Honesty. It’s Overrated. * CoveyClub

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Honesty. It’s Overrated.

Sure, it’s great to strive for, but a lot of times, the truth hurts

By Karen Harrow

Whoever taught us that honesty is the best policy didn’t quite explain the whole picture.

Case in point:, the white lie, which is often needed to keep us functioning. I received a text from a friend who was at a destination wedding. She had to wear a dress without a pair of Spanx, which made it unflattering (her estimation, not mine). Her urgent photo text asked whether she still looked good, because there was no way to buy a new pair of Spanx. Unequivocally I tell her that she looks great. Lie? Yes! Of course. What good is it to tell her when she can do nothing about it? 

Another perspective: unsolicited honesty. I have a family member who chews with his mouth open, and very noisily. Not a great look or listen. But, he is someone I care about, and he is not a child. If I pointed out to him that his manners don’t suit me, I’d just be plain mean. He didn’t ask me to police his manners, and his behavior will most definitely not repel me from having a meal with him in the future. What’s the point of pointing it out? Oddly, in public, his manners are absolutely fine. 

This is similar to the unsolicited honesty of that person who sees you after a workout and blurts out, “your face is so red!” Thank you? Is there a ‘hello’ there first? What am I supposed to do with that? 

Or of people from a certain time or generation who are comfortable using weight as a compliment. I cringed recently when standing with an 80-year-old man as he greeted a woman knew with, “You look good a few pounds heavier.” Okay…honest or rude? 

Honesty can be a friendship ruiner. Someone I know doesn’t like my husband. She called to tell me how hurt and angry she was that he wouldn’t do her a favor. She said hateful things to me about him. He knew she didn’t like him already — that’s why he didn’t want to do the favor. And yet she called me to complain about him. Couldn’t she just keep her opinion to herself and spare me her assessment of my spouse? It’s honesty that I can’t un- hear. Her defense: she was just being “honest.”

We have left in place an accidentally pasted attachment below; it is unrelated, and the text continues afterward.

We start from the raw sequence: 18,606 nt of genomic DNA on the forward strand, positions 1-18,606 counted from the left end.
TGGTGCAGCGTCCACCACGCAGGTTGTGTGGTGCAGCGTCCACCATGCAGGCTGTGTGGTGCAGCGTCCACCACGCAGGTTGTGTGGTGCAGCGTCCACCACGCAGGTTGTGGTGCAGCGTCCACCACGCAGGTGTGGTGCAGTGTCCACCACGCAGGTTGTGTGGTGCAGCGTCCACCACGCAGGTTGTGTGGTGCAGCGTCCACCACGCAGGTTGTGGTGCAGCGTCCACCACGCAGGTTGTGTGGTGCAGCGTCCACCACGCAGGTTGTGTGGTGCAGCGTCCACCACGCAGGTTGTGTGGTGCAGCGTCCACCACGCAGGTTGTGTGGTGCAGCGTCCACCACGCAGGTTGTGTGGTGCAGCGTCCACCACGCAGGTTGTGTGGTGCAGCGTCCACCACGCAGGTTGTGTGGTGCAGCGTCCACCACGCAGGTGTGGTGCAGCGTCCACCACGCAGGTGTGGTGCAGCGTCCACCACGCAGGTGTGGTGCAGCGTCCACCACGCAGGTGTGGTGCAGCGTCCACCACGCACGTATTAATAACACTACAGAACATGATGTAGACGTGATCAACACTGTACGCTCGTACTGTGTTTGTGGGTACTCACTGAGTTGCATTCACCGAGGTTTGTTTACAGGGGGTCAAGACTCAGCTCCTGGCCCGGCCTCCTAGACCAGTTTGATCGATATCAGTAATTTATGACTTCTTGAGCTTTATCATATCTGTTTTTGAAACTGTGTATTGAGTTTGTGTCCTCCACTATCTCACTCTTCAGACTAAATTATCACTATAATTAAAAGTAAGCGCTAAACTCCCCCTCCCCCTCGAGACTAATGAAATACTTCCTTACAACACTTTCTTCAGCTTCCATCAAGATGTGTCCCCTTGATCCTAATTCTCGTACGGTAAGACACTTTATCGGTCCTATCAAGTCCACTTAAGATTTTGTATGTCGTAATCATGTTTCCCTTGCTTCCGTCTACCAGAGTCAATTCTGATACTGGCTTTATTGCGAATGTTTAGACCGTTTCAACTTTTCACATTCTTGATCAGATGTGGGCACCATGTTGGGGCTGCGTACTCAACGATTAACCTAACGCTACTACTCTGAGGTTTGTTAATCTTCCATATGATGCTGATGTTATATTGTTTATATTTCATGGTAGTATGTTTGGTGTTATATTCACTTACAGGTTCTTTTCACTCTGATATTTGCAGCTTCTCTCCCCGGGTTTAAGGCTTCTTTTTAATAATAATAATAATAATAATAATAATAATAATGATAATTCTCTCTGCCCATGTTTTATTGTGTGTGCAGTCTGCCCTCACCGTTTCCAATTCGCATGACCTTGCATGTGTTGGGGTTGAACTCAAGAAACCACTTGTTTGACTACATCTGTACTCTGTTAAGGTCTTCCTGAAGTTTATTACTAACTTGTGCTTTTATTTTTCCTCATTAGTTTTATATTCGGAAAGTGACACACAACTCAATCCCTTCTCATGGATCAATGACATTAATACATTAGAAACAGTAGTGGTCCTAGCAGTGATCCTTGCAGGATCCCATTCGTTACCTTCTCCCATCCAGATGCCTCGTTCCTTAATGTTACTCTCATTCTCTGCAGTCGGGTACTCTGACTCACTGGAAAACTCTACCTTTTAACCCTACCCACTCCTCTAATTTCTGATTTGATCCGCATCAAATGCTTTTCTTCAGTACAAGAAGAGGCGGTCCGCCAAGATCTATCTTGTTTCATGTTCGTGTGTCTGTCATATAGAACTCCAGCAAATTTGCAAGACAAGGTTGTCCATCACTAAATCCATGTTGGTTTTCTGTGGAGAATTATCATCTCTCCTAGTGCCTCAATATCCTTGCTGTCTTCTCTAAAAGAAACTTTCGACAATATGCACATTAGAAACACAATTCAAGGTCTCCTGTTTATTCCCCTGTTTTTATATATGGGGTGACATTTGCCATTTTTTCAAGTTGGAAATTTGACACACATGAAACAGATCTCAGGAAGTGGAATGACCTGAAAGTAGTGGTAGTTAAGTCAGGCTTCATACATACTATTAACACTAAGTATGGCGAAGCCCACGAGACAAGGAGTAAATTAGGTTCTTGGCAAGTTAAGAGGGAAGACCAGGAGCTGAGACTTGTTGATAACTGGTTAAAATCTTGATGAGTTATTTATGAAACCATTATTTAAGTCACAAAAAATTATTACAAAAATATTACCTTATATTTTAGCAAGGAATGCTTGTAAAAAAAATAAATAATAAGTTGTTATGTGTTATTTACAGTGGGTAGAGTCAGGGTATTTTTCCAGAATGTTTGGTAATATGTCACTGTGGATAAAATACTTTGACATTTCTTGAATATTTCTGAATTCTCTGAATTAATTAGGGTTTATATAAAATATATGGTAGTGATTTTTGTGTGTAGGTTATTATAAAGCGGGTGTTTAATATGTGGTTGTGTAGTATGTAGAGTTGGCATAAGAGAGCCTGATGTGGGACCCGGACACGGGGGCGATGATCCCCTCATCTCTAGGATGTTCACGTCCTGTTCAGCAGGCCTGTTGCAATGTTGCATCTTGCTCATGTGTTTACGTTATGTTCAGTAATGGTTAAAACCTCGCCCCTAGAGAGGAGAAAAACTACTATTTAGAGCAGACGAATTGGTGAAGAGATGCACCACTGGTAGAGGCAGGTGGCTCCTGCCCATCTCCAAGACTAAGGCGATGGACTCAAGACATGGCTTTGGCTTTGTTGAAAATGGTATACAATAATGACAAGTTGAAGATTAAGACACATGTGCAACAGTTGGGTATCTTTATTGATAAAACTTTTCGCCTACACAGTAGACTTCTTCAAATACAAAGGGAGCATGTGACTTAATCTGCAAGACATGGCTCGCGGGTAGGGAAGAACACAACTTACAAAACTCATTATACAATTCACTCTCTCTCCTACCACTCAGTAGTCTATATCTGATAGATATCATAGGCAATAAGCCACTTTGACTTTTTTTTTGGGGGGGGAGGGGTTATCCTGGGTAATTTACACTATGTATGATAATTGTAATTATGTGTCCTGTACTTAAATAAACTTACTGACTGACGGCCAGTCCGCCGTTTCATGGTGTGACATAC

Honestly, I made it even worse by compounding the honesty. I told my husband what happened. Now, how was my honesty helpful to him? What good did bringing him all that negativity do for him or my relationship with him? Couldn’t I have kept it to myself?  That bad behavior is on me. 

Honesty isn’t a right to share. It’s a discipline to be mastered. When to offer it unsolicited, when to spare someone a thought of yours they don’t need to know. In our tell-all lives, kindness should prevail first. 


  1. Tracy Gray

    I have done and encountered some of the same dilemmas you mentioned. I never know when to say something that I know is honest and meant to be constructive or just go with what the person really wants to hear whether it is honest or not. When someone approaches me and says be honest–i now ask–is that what you really want or would you prefer I just agree with you and move on? Whoever said stick to the truth and everything will be fine–apparently doesn’t deal with many people.

  2. Charu

    I completely agree. Think about those of us with children. How many times did we tell a white lie so that our child wouldn’t feel conscious of something (for example, bad hair cut)? At the end of the day, it helped them keep their confidence and then the issue didn’t even matter. To love and help someone I think is sometimes about keeping our opinions to ourselves when it will not help the other person.

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